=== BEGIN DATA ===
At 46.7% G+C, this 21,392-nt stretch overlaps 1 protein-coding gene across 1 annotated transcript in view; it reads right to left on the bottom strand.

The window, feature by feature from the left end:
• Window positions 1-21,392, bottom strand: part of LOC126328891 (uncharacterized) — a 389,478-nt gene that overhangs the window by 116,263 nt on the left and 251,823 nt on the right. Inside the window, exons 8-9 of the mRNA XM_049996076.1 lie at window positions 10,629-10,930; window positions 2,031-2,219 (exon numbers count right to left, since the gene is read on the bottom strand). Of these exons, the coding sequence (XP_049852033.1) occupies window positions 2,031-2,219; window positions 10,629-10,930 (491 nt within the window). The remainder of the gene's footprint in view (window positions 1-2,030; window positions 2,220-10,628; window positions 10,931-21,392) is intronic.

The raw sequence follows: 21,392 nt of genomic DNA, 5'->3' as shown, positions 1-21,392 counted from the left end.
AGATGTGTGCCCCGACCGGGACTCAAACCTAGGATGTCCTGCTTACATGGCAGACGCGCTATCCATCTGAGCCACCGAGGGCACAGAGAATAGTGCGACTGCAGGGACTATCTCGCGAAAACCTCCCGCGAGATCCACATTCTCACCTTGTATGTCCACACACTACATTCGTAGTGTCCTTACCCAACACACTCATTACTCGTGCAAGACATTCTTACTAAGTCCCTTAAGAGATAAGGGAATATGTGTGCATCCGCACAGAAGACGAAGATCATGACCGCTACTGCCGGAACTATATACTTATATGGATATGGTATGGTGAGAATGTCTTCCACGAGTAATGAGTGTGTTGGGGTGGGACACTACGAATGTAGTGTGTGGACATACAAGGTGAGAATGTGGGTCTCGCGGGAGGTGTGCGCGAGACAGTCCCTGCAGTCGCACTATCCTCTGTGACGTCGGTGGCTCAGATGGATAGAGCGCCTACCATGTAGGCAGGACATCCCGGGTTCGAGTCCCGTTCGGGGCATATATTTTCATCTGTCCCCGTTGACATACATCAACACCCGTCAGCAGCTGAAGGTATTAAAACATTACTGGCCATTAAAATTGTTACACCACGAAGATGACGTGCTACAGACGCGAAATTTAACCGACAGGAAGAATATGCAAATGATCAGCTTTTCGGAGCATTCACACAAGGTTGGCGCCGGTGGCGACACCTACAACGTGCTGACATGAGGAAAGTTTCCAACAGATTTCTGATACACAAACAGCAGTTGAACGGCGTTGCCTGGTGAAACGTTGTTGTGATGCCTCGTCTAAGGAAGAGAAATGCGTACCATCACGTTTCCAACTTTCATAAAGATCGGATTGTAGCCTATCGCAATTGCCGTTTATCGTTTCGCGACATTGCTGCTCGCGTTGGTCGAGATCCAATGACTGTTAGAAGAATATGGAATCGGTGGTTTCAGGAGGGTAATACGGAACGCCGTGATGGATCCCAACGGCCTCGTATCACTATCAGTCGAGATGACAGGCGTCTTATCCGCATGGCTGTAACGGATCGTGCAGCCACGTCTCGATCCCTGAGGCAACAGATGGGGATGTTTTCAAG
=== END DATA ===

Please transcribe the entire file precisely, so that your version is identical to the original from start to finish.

At 46.7% G+C, this 21,392-nt stretch overlaps 1 protein-coding gene across 1 annotated transcript in view; it reads right to left on the bottom strand.

The window, feature by feature from the left end:
• Window positions 1-21,392, bottom strand: part of LOC126328891 (uncharacterized) — a 389,478-nt gene that overhangs the window by 116,263 nt on the left and 251,823 nt on the right. Inside the window, exons 8-9 of the mRNA XM_049996076.1 lie at window positions 10,629-10,930; window positions 2,031-2,219 (exon numbers count right to left, since the gene is read on the bottom strand). Of these exons, the coding sequence (XP_049852033.1) occupies window positions 2,031-2,219; window positions 10,629-10,930 (491 nt within the window). The remainder of the gene's footprint in view (window positions 1-2,030; window positions 2,220-10,628; window positions 10,931-21,392) is intronic.

The raw sequence follows: 21,392 nt of genomic DNA, 5'->3' as shown, positions 1-21,392 counted from the left end.
AGATGTGTGCCCCGACCGGGACTCAAACCTAGGATGTCCTGCTTACATGGCAGACGCGCTATCCATCTGAGCCACCGAGGGCACAGAGAATAGTGCGACTGCAGGGACTATCTCGCGAAAACCTCCCGCGAGATCCACATTCTCACCTTGTATGTCCACACACTACATTCGTAGTGTCCTTACCCAACACACTCATTACTCGTGCAAGACATTCTTACTAAGTCCCTTAAGAGATAAGGGAATATGTGTGCATCCGCACAGAAGACGAAGATCATGACCGCTACTGCCGGAACTATATACTTATATGGATATGGTATGGTGAGAATGTCTTCCACGAGTAATGAGTGTGTTGGGGTGGGACACTACGAATGTAGTGTGTGGACATACAAGGTGAGAATGTGGGTCTCGCGGGAGGTGTGCGCGAGACAGTCCCTGCAGTCGCACTATCCTCTGTGACGTCGGTGGCTCAGATGGATAGAGCGCCTACCATGTAGGCAGGACATCCCGGGTTCGAGTCCCGTTCGGGGCATATATTTTCATCTGTCCCCGTTGACATACATCAACACCCGTCAGCAGCTGAAGGTATTAAAACATTACTGGCCATTAAAATTGTTACACCACGAAGATGACGTGCTACAGACGCGAAATTTAACCGACAGGAAGAATATGCAAATGATCAGCTTTTCGGAGCATTCACACAAGGTTGGCGCCGGTGGCGACACCTACAACGTGCTGACATGAGGAAAGTTTCCAACAGATTTCTGATACACAAACAGCAGTTGAACGGCGTTGCCTGGTGAAACGTTGTTGTGATGCCTCGTCTAAGGAAGAGAAATGCGTACCATCACGTTTCCAACTTTCATAAAGATCGGATTGTAGCCTATCGCAATTGCCGTTTATCGTTTCGCGACATTGCTGCTCGCGTTGGTCGAGATCCAATGACTGTTAGAAGAATATGGAATCGGTGGTTTCAGGAGGGTAATACGGAACGCCGTGATGGATCCCAACGGCCTCGTATCACTATCAGTCGAGATGACAGGCGTCTTATCCGCATGGCTGTAACGGATCGTGCAGCCACGTCTCGATCCCTGAGGCAACAGATGGGGATGTTTTCAAG